This is the first instalment of The Werewolf Game franchise, which offers a deadly new spin on an age-old party game. The movie follows high school student Airi (Nanami Sakuraba) and nine others, who must survive a deadly game of “werewolf”. In this movie version of the game, there are two groups: villagers and werewolves. The werewolves must secretly kill off the villagers each night, while the villagers try to identify and vote out the werewolves during the daytime rounds.

Throughout the film, each character is forced to face psychological and emotional challenges as they begin to question each other’s motives and confront their own fears and vulnerabilities. The Werewolf Game: Villager Side delivers a tense and suspenseful narrative, blending elements of horror and mystery as the villagers struggle to survive and unmask the werewolves among them.


This is arguably one of the more underrated classics of the iconic Japanese filmmaker Takashi Miike, who is best known for his highly stylised and erotic filmmaking, depicting explicit and taboo images of sex and violence with works such as Audition (1991) and Ichi the Killer (2001).

As The Gods Will follows Shun Takahata (Sota Fukushi), whose school becomes a playground for some mysterious, supernatural forces. In this sadistic game, they are forced to face off against giant, sentient toys such as traditional Japanese Daruma dolls and Maneki–Neko (“beckoning cat”), that challenge them to games such as red light, green light and basketball. Failure to complete the challenges results in gruesome and instantaneous death. The movie blends horror, suspense and elements of Japanese folklore to deliver a thrilling and cinematic experience.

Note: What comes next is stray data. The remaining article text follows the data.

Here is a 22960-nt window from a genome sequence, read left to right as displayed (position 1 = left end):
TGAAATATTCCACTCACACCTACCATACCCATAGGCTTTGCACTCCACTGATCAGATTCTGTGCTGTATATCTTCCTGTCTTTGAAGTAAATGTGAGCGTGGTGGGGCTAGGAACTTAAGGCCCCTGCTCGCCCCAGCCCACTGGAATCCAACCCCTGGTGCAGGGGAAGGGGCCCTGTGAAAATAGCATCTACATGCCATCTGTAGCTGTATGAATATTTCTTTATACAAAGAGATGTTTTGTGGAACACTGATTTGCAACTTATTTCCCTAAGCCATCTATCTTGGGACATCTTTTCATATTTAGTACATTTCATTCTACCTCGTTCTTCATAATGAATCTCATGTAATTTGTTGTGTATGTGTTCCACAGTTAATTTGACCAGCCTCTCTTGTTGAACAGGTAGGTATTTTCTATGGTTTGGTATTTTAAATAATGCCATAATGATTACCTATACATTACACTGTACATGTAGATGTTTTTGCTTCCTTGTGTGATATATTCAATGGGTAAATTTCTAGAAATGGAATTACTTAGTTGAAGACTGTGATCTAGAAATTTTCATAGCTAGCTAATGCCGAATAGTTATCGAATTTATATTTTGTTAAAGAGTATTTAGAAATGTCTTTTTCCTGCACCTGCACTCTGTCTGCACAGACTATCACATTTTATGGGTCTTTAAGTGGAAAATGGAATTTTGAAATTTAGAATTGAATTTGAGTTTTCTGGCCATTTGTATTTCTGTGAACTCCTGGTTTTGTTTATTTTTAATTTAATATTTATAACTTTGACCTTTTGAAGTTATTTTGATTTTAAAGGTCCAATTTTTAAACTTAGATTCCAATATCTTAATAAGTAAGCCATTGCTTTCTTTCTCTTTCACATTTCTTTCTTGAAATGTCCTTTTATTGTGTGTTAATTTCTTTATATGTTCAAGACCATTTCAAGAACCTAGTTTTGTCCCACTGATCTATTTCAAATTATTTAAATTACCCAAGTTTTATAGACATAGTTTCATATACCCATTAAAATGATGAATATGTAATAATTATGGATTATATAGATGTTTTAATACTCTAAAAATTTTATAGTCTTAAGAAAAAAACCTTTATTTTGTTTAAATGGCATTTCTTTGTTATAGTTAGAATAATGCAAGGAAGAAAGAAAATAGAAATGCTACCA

TAG (SION SONO, 2015) 

In what appears to be a simple game of cat and mouse, high school student Mitsuko (Reina Triendl) finds herself transported to an alternative reality, where she and her classmates become prey for a relentless supernatural force dead set on killing them. Yet as the characters try to make sense of this lethal game of tag, they find themselves falling deeper into this psychedelic nightmare. The film is an excellent take on the death game genre, seamlessly blurring the lines between reality and imagination.


Despite being a more recent addition to J-horror’s death game genre, Alice in Borderland has already become a fan favourite, gaining a huge global fanbase with the second season landing the number one spot on Netflix for the most viewed non-English series during its premiere weekend.

As the story goes, reclusive gamer Arisu (Kento Yamazaki), alongside his best friends Chota (Yûki Morinaga) and Karube (Keita Machida), all find themselves transported to a mysterious alternate reality called the Borderlands. The conditions of survival in this world are simple: they must participate in deadly survival games to remain in this world or die an instant death. Each game challenges the characters’ wits, courage and morality as they face life-or-death situations with highly unpredictable rules. The series is an intense and suspenseful thriller exploring themes of survival, friendship, and the consequences of losing your humanity.